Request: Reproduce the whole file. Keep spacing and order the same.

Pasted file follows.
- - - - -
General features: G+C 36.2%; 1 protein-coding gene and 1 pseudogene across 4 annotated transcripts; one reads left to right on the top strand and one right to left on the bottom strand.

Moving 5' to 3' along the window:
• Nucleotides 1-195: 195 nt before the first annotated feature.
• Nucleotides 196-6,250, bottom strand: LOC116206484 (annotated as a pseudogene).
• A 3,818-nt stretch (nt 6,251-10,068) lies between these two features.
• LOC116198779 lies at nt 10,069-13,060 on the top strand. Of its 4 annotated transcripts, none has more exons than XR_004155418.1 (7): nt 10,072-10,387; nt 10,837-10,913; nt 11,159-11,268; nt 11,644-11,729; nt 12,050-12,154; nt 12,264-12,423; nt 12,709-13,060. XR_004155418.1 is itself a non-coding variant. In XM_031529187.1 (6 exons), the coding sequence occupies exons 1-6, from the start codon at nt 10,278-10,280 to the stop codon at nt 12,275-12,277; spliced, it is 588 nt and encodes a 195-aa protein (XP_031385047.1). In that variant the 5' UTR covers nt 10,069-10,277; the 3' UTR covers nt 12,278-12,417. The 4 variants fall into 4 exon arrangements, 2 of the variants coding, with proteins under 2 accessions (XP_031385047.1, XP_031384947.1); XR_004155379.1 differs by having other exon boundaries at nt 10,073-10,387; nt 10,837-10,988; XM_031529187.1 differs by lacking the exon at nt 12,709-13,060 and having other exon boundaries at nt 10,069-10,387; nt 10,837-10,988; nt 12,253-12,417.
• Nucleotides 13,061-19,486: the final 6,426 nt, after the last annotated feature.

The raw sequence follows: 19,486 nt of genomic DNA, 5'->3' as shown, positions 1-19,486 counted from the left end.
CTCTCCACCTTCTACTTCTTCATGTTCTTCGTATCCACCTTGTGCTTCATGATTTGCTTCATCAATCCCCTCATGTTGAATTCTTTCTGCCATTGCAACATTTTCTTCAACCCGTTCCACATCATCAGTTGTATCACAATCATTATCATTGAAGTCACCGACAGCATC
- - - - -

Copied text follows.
General features: G+C 36.2%; 1 protein-coding gene and 1 pseudogene across 4 annotated transcripts; one reads left to right on the top strand and one right to left on the bottom strand.

Moving 5' to 3' along the window:
• Nucleotides 1-195: 195 nt before the first annotated feature.
• Nucleotides 196-6,250, bottom strand: LOC116206484 (annotated as a pseudogene).
• A 3,818-nt stretch (nt 6,251-10,068) lies between these two features.
• LOC116198779 lies at nt 10,069-13,060 on the top strand. Of its 4 annotated transcripts, none has more exons than XR_004155418.1 (7): nt 10,072-10,387; nt 10,837-10,913; nt 11,159-11,268; nt 11,644-11,729; nt 12,050-12,154; nt 12,264-12,423; nt 12,709-13,060. XR_004155418.1 is itself a non-coding variant. In XM_031529187.1 (6 exons), the coding sequence occupies exons 1-6, from the start codon at nt 10,278-10,280 to the stop codon at nt 12,275-12,277; spliced, it is 588 nt and encodes a 195-aa protein (XP_031385047.1). In that variant the 5' UTR covers nt 10,069-10,277; the 3' UTR covers nt 12,278-12,417. The 4 variants fall into 4 exon arrangements, 2 of the variants coding, with proteins under 2 accessions (XP_031385047.1, XP_031384947.1); XR_004155379.1 differs by having other exon boundaries at nt 10,073-10,387; nt 10,837-10,988; XM_031529187.1 differs by lacking the exon at nt 12,709-13,060 and having other exon boundaries at nt 10,069-10,387; nt 10,837-10,988; nt 12,253-12,417.
• Nucleotides 13,061-19,486: the final 6,426 nt, after the last annotated feature.

The raw sequence follows: 19,486 nt of genomic DNA, 5'->3' as shown, positions 1-19,486 counted from the left end.
CTCTCCACCTTCTACTTCTTCATGTTCTTCGTATCCACCTTGTGCTTCATGATTTGCTTCATCAATCCCCTCATGTTGAATTCTTTCTGCCATTGCAACATTTTCTTCAACCCGTTCCACATCATCAGTTGTATCACAATCATTATCATTGAAGTCACCGACAGCATC